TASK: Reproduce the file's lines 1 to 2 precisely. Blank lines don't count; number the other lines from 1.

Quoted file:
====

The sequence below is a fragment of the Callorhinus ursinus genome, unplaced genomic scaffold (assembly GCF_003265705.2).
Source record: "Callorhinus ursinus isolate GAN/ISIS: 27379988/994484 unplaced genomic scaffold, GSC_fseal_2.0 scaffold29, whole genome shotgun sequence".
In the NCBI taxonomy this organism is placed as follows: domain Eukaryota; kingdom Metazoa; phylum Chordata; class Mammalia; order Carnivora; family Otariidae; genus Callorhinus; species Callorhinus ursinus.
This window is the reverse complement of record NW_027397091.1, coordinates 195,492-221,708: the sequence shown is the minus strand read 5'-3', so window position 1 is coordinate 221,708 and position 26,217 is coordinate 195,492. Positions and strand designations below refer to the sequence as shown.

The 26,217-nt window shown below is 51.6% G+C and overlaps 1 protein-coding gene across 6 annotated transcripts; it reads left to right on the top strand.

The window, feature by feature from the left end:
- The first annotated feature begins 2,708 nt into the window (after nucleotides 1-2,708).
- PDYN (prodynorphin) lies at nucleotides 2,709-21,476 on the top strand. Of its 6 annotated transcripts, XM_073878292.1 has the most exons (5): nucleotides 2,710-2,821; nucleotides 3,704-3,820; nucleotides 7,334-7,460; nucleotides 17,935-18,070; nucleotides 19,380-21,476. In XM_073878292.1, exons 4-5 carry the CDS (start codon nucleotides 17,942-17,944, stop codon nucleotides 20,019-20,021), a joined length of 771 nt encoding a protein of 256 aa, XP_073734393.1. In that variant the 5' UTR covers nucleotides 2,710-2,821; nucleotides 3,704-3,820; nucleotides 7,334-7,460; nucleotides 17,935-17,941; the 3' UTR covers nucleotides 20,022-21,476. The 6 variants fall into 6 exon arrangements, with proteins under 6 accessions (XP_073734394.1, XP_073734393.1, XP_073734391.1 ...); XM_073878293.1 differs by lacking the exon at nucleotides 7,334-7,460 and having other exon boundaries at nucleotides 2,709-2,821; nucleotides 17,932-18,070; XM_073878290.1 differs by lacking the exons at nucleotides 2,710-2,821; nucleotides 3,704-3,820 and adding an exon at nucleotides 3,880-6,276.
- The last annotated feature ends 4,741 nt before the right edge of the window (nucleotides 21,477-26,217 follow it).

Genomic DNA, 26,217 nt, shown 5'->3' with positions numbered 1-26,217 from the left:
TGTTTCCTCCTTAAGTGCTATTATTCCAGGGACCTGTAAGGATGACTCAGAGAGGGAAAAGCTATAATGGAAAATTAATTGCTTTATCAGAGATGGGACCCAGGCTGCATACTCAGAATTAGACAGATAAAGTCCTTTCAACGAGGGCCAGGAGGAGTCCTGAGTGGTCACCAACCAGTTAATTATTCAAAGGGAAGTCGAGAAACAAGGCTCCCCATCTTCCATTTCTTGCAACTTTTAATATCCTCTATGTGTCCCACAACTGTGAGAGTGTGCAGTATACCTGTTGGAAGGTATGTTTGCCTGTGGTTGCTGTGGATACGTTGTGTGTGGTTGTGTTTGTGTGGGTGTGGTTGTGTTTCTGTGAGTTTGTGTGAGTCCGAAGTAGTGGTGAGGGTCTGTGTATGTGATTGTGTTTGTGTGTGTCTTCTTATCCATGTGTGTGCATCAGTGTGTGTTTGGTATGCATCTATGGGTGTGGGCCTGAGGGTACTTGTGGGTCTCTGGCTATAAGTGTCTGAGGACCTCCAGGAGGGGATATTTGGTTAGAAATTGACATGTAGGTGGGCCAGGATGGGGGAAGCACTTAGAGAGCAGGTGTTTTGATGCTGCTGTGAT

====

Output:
The sequence below is a fragment of the Callorhinus ursinus genome, unplaced genomic scaffold (assembly GCF_003265705.2).
Source record: "Callorhinus ursinus isolate GAN/ISIS: 27379988/994484 unplaced genomic scaffold, GSC_fseal_2.0 scaffold29, whole genome shotgun sequence".